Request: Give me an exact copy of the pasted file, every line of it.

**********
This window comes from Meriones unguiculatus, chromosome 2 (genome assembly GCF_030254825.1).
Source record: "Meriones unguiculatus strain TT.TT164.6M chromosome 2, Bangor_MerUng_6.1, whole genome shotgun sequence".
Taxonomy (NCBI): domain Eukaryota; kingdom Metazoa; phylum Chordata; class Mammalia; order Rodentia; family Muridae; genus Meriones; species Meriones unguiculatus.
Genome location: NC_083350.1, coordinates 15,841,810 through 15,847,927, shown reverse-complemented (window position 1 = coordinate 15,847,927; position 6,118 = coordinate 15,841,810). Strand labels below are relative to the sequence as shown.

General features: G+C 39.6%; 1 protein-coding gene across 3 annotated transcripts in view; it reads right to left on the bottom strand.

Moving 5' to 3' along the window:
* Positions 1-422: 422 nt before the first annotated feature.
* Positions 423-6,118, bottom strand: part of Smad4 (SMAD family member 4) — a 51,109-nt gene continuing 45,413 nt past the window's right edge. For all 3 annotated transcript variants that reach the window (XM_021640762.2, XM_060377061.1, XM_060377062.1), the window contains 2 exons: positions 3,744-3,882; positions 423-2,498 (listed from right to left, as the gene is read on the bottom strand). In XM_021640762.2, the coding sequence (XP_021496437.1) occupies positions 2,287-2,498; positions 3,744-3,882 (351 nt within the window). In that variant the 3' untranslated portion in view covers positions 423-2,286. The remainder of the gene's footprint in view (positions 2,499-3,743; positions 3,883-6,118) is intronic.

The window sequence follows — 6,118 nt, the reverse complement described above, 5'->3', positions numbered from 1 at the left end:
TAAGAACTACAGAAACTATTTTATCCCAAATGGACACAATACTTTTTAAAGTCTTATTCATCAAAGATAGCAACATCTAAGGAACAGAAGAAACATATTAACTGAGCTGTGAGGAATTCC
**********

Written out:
This window comes from Meriones unguiculatus, chromosome 2 (genome assembly GCF_030254825.1).
Source record: "Meriones unguiculatus strain TT.TT164.6M chromosome 2, Bangor_MerUng_6.1, whole genome shotgun sequence".
Taxonomy (NCBI): domain Eukaryota; kingdom Metazoa; phylum Chordata; class Mammalia; order Rodentia; family Muridae; genus Meriones; species Meriones unguiculatus.
Genome location: NC_083350.1, coordinates 15,841,810 through 15,847,927, shown reverse-complemented (window position 1 = coordinate 15,847,927; position 6,118 = coordinate 15,841,810). Strand labels below are relative to the sequence as shown.

General features: G+C 39.6%; 1 protein-coding gene across 3 annotated transcripts in view; it reads right to left on the bottom strand.

Moving 5' to 3' along the window:
* Positions 1-422: 422 nt before the first annotated feature.
* Positions 423-6,118, bottom strand: part of Smad4 (SMAD family member 4) — a 51,109-nt gene continuing 45,413 nt past the window's right edge. For all 3 annotated transcript variants that reach the window (XM_021640762.2, XM_060377061.1, XM_060377062.1), the window contains 2 exons: positions 3,744-3,882; positions 423-2,498 (listed from right to left, as the gene is read on the bottom strand). In XM_021640762.2, the coding sequence (XP_021496437.1) occupies positions 2,287-2,498; positions 3,744-3,882 (351 nt within the window). In that variant the 3' untranslated portion in view covers positions 423-2,286. The remainder of the gene's footprint in view (positions 2,499-3,743; positions 3,883-6,118) is intronic.

The window sequence follows — 6,118 nt, the reverse complement described above, 5'->3', positions numbered from 1 at the left end:
TAAGAACTACAGAAACTATTTTATCCCAAATGGACACAATACTTTTTAAAGTCTTATTCATCAAAGATAGCAACATCTAAGGAACAGAAGAAACATATTAACTGAGCTGTGAGGAATTCC